The FBI declined to comment on the Post report in particular, although pointed to recent "going dark" warnings sounded by bureau officials in speeches and congressional testimony. But one red flag with the report is that Cellebrite does sell a standalone phone-to-phone memory transfer and backup machine that matches the description of the hardware that was reportedly used by the FBI to access the iPhone.

Conflicting Reports

The scant - if not conflicting - details and sourcing attached to the Post's report has some information security experts voicing skepticism. "I'm not believing a word of this until I see proof," says Dan Guido, CEO of security research and incident response firm Trail of Bits, via Twitter. "Unidentified anonymous sources contradicting all prior evidence?"

Furthermore, who stands to gain from this news report? As Robert Graham, who heads the research firm Errata Security, notes via Twitter, all anonymous sources typically have one of three agendas: "a) personal politics b) government propaganda c) whistleblowing."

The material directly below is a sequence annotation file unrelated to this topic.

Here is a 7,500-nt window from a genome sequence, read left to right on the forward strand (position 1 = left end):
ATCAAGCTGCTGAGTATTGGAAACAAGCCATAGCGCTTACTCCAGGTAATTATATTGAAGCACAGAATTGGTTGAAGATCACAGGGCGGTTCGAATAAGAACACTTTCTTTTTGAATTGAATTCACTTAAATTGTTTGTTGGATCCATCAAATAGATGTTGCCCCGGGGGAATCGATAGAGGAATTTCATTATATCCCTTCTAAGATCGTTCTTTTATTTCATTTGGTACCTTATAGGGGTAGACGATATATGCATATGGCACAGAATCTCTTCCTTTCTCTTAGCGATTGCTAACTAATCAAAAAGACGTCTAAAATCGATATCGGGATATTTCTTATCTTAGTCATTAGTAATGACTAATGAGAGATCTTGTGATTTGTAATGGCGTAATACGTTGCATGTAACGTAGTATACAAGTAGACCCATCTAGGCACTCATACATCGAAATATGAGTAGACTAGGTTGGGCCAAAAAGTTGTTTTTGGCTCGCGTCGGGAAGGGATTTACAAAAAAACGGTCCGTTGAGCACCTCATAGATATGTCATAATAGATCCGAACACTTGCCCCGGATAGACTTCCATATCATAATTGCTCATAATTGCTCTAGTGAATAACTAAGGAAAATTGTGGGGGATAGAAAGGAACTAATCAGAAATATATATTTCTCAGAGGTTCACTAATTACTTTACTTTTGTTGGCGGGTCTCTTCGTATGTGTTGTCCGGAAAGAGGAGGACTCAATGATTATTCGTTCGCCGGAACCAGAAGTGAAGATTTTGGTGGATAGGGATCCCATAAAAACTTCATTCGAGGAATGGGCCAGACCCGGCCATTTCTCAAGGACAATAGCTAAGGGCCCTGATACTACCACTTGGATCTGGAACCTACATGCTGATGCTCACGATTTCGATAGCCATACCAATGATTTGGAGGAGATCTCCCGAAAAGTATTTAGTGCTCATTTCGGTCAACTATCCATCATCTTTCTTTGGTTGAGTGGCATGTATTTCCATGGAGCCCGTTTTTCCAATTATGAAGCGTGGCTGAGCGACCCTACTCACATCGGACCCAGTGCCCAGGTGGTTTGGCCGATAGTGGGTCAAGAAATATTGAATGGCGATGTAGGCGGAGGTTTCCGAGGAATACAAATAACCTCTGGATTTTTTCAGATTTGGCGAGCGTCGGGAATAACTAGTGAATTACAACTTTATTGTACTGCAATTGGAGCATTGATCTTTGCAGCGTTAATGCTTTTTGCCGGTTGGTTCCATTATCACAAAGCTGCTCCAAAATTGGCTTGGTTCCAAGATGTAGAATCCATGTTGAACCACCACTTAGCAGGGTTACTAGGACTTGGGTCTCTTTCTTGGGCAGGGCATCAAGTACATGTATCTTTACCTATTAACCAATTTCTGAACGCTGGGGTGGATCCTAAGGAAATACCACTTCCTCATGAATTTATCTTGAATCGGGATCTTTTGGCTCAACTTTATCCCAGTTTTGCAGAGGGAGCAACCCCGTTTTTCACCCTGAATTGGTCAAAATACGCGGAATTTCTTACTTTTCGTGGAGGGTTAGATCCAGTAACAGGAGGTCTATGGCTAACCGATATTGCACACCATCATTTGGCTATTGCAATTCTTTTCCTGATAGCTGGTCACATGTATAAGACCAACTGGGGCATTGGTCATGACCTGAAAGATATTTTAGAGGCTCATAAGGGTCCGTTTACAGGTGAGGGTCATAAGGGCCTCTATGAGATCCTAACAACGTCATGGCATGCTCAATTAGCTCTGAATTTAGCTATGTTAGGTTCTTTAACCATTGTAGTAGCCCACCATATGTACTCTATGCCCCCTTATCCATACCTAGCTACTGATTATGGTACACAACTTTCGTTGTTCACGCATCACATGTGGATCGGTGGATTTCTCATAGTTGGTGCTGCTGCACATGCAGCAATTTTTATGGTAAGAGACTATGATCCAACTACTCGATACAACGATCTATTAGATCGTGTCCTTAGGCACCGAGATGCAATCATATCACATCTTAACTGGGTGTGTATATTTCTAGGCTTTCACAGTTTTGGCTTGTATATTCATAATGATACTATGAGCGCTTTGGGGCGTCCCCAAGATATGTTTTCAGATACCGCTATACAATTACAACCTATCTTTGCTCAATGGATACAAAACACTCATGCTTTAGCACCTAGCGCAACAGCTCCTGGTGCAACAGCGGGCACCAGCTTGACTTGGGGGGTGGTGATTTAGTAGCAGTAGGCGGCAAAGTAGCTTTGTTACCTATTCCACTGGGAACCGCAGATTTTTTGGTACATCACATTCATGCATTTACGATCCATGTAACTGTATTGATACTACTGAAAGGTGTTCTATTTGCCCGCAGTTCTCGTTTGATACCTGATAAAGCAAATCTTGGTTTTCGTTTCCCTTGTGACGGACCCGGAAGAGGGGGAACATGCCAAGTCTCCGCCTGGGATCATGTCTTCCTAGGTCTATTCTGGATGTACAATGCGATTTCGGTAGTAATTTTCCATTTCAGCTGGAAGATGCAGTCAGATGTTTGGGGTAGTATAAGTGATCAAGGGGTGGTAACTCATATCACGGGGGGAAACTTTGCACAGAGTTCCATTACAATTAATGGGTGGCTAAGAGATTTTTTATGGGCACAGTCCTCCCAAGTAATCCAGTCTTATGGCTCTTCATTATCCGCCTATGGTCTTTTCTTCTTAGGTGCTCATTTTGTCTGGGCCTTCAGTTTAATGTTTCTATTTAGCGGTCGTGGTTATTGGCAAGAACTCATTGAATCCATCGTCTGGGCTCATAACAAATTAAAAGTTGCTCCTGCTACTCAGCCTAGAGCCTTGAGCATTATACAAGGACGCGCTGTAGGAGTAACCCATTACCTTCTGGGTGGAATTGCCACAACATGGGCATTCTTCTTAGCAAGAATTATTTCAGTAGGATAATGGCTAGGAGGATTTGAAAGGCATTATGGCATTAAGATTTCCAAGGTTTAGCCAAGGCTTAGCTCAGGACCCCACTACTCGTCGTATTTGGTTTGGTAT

When it comes to cybersecurity reporting, propaganda often looms large. Indeed, it's a certainty that some "sources with knowledge of the investigation, speaking on condition of anonymity" will always blame Russia for any large bank breach or blame China for an APT attack, despite those assertions often later being proved wrong (see Report: Spammers Tied To JPMorgan Chase Hack).

FBI Director James Comey says he hasn't decided yet if the FBI, having used taxpayers' money to crack the iPhone 5c, will disclose the flaw to Apple so it can protect customers, given the upsides the new capability gives to investigators. But federal officials are reportedly set to consider the disclosure question in the coming weeks. Apple, meanwhile, has said it won't sue the Department of Justice in an attempt to obtain the vulnerability details.

The FBI/Apple Battle